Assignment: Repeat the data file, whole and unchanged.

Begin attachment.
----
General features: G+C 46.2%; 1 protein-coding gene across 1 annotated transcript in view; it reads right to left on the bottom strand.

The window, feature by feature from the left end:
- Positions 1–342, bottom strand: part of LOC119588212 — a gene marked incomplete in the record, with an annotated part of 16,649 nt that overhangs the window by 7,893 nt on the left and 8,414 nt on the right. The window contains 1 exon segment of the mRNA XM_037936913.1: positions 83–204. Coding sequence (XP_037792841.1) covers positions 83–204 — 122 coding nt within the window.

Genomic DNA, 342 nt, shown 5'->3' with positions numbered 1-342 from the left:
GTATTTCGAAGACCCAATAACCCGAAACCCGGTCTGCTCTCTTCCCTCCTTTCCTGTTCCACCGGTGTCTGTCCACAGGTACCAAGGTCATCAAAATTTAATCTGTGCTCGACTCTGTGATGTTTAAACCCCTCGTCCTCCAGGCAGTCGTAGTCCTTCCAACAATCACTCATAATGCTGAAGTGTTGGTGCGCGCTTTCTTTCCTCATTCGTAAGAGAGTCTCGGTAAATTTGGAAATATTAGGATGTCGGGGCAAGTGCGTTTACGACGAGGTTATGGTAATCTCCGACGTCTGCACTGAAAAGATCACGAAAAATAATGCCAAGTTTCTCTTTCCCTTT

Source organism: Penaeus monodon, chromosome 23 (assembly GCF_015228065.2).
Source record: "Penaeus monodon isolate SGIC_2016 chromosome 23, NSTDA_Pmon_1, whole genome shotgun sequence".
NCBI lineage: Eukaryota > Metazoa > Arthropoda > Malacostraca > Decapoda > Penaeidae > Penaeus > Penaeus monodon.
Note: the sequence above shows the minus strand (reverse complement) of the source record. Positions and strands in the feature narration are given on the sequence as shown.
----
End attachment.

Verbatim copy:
General features: G+C 46.2%; 1 protein-coding gene across 1 annotated transcript in view; it reads right to left on the bottom strand.

The window, feature by feature from the left end:
- Positions 1–342, bottom strand: part of LOC119588212 — a gene marked incomplete in the record, with an annotated part of 16,649 nt that overhangs the window by 7,893 nt on the left and 8,414 nt on the right. The window contains 1 exon segment of the mRNA XM_037936913.1: positions 83–204. Coding sequence (XP_037792841.1) covers positions 83–204 — 122 coding nt within the window.

Genomic DNA, 342 nt, shown 5'->3' with positions numbered 1-342 from the left:
GTATTTCGAAGACCCAATAACCCGAAACCCGGTCTGCTCTCTTCCCTCCTTTCCTGTTCCACCGGTGTCTGTCCACAGGTACCAAGGTCATCAAAATTTAATCTGTGCTCGACTCTGTGATGTTTAAACCCCTCGTCCTCCAGGCAGTCGTAGTCCTTCCAACAATCACTCATAATGCTGAAGTGTTGGTGCGCGCTTTCTTTCCTCATTCGTAAGAGAGTCTCGGTAAATTTGGAAATATTAGGATGTCGGGGCAAGTGCGTTTACGACGAGGTTATGGTAATCTCCGACGTCTGCACTGAAAAGATCACGAAAAATAATGCCAAGTTTCTCTTTCCCTTT

Source organism: Penaeus monodon, chromosome 23 (assembly GCF_015228065.2).
Source record: "Penaeus monodon isolate SGIC_2016 chromosome 23, NSTDA_Pmon_1, whole genome shotgun sequence".
NCBI lineage: Eukaryota > Metazoa > Arthropoda > Malacostraca > Decapoda > Penaeidae > Penaeus > Penaeus monodon.
Note: the sequence above shows the minus strand (reverse complement) of the source record. Positions and strands in the feature narration are given on the sequence as shown.